After falling love with the bread at our Anniversary dinner at the Outback Restaurant, I just HAD to have the recipe! I found the basics on the Copy Cat Recipes site in August 2006 and set about to experimenting and revising. Belive me, it was definitely all worth it---this is outstanding bread! Here is my latest version as of 11/10/07.
Yields 4 medium loaves or 8 small loaves.

2 cups whole wheat flour
2 cups bread flour (up to 2-1/2 cups if needed)
1 tablespoon granulated sugar
1 tablespoon unsweetened cocoa
2 teaspoons instant coffee
1 teaspoon caramel color *
1 teaspoon salt
2 1/4 teaspoons instant yeast
1/2 cup honey
2 tablespoons unsalted butter -- softened
1 1/2 cups warm water

MIXER METHOD: In a mixing bowl, whisk together the whole wheat flour and 2 cups of the bread flour with the cocoa, sugar, coffee, caramel color, yeast and salt. Add the butter, honey and water.. With the mixer set on low speed, mix with the dough hook for 3 minutes, using a spatula to keep scraping down the sides of the bowl to incorporate all the ingredients. Tunr the mixer speed to medium and mix 2-3 minutes or until the dough begins to come together to form a ball, adding more flour if necessary up to the additional 1/2 cup. The dough will be very wet and sticky, but try not to add too much flour or else the bread will be very dry and crumbly.

BREAD MACHINE METHOD: Add all of the ingredients for the dough in the exact order listed into the pan of your machine. Set it on "knead" and after the dough is created, let it rest to rise for an hour or so. Then remove it from the pan and go to kneading and finishing for fermentation.

MANUALLY MIXING: Begin to combine all the ingredients by hand, kneading the dough thoroughly for at least ten minutes.

Liberally flour the work surface and turn the dough out onto the flour. Loosely cover the dough and let it rest for at least 10 minutes. Gently knead the dough until it barely comes together into a soft tacky ball. Transfer the dough to a well-oiled bowl, cover with plastic wrap and let rise in a warm place for 1 hour.

After 1 hour, remove the cover, punch down the dough, and gently stretch and fold the dough (do this right in the bowl). Replace the plastivc wrap cover and let the dough finish rising until almost doubled, about 45-60 minutes.

When the dough has risen to about double in size, punch it down, turn the dough out onto a lightly floured surface and knead it briefly. The dough should be soft and pliable, slightly springy. Divide the dough into 4 even portions, by dividing dough in half and then dividing those halves in half (and then once more if 8 smaller loaves are desired.).

Form the portions into tubular shaped loaves and place the loaves on a parchment-lined large baking sheet. Cover the loaves with a proof box or lossely with lightly greased plastic wrap. Let the dough rise once more for 45-50 minutes.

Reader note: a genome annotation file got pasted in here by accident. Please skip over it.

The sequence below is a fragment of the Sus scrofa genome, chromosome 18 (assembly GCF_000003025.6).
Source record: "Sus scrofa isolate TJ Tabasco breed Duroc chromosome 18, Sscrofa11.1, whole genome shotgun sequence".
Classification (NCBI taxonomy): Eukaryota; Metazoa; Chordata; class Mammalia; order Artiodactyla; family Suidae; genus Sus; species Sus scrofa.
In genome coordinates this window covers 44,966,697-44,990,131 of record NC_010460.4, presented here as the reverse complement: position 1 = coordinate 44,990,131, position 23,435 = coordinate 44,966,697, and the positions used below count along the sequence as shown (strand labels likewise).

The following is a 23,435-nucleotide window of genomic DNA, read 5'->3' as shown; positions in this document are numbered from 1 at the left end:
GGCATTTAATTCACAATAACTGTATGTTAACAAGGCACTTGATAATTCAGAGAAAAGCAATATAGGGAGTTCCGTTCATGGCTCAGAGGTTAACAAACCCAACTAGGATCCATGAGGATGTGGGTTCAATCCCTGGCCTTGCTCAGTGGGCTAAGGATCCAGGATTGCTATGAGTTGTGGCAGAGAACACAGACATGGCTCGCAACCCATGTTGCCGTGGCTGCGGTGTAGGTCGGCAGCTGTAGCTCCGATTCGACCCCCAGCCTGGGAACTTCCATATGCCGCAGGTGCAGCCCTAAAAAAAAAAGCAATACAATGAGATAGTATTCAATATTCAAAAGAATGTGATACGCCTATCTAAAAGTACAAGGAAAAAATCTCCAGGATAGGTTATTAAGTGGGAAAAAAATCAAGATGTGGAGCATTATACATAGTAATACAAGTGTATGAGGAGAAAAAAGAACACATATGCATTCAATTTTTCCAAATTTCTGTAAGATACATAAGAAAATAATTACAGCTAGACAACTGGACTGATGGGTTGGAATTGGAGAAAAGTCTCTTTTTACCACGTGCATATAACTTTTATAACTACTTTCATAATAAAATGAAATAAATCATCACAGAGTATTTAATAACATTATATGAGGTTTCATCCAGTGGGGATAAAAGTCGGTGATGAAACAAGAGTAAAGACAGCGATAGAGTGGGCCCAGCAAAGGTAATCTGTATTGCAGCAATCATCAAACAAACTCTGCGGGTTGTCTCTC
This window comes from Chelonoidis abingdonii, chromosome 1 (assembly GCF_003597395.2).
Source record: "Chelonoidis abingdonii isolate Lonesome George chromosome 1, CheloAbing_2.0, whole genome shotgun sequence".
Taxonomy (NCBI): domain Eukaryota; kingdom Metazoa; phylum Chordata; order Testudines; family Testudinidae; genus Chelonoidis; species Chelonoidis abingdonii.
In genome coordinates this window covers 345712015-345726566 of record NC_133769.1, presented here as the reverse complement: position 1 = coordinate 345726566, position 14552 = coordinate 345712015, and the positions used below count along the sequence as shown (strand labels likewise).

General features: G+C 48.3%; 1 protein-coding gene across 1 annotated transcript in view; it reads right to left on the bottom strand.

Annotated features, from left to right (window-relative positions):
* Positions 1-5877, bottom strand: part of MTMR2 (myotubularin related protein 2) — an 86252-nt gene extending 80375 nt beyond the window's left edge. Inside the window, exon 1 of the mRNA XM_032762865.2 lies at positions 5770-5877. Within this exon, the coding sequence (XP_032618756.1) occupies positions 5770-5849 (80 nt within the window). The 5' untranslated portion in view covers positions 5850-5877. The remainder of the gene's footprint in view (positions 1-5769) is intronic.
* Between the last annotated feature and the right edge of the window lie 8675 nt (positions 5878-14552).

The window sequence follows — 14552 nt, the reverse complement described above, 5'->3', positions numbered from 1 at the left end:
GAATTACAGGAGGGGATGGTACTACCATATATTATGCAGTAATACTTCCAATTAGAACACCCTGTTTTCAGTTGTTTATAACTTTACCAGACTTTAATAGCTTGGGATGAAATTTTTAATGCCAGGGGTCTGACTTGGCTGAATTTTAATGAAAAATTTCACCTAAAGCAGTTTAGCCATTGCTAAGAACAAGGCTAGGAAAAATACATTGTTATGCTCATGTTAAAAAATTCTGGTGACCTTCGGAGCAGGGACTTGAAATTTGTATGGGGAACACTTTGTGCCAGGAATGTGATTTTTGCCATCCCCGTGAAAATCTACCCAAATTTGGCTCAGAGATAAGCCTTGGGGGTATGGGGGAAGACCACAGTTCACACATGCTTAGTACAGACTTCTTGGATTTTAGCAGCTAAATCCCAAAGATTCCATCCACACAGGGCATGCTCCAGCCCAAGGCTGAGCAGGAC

While the loaves proof, peheat the oven to 350 degrees F. When the loaves have almost doubled in sizze again, uncover and slash the tops lengthwise if desired. Bake it for 23-25 minutes. Loaves should begin to darken slightly on top when done, and internal temperature should reach 185-190 degress F. on an instant read thermometer inserted into the center of a loaf (easier if this is done at the bottom of a loaf). Cool on a wire rack until still just barely warm. Serve with a sharp bread knife and butter on the side.
* If caramel color is not available, the following substitutions can be made for a single batch:
- 3 TBS sugar; 1 TBS water; 1/4 cup boiling water; Pinch of cream of tartar
Melt the sugar with the 1 Tbs of water, over low heat, in a small, heavy saucepan. Increase the heat to medium-high, cover the pan, bring to a boil, and boil for 2 minutes. Add the cream of tartar and continue to boil, uncovered, until the sugar is almost black in color. Remove the pan from the heat, the sugar will continue to cook and darken. Allow it to begin to cool. Using extreme care, add the boiling water(the sugar will boil up and may spatter). Stir to dissolve, then let come to room temperature. I keep the syrup in a covered jar, at room temp, keeps forever.
Food coloring by adding to the warm water:
75 drops red food coloring; 45 drops blue food coloring; 30 drops yellow food coloring

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NOTES : Along with an entree at this popular steakhouse chain, comes a freshly baked loaf of this dark, sweet bread, served on it's own cutting board with soft whipped butter. One distinctive feature of the bread is its color. How does the bread get so dark? While you may notice the recipe includes instant coffee and cocoa, these ingredients will not give it it's deep dark chocolate brown color - not even close. Usually breads that are this dark -- such as pumpernickel or dark bran muffins -- contain caramel color, an ingredient often used in the industry to darken foods. I strongly advise you to obtain and use the caramel color! The Baker's Catalogue has it...Click here.

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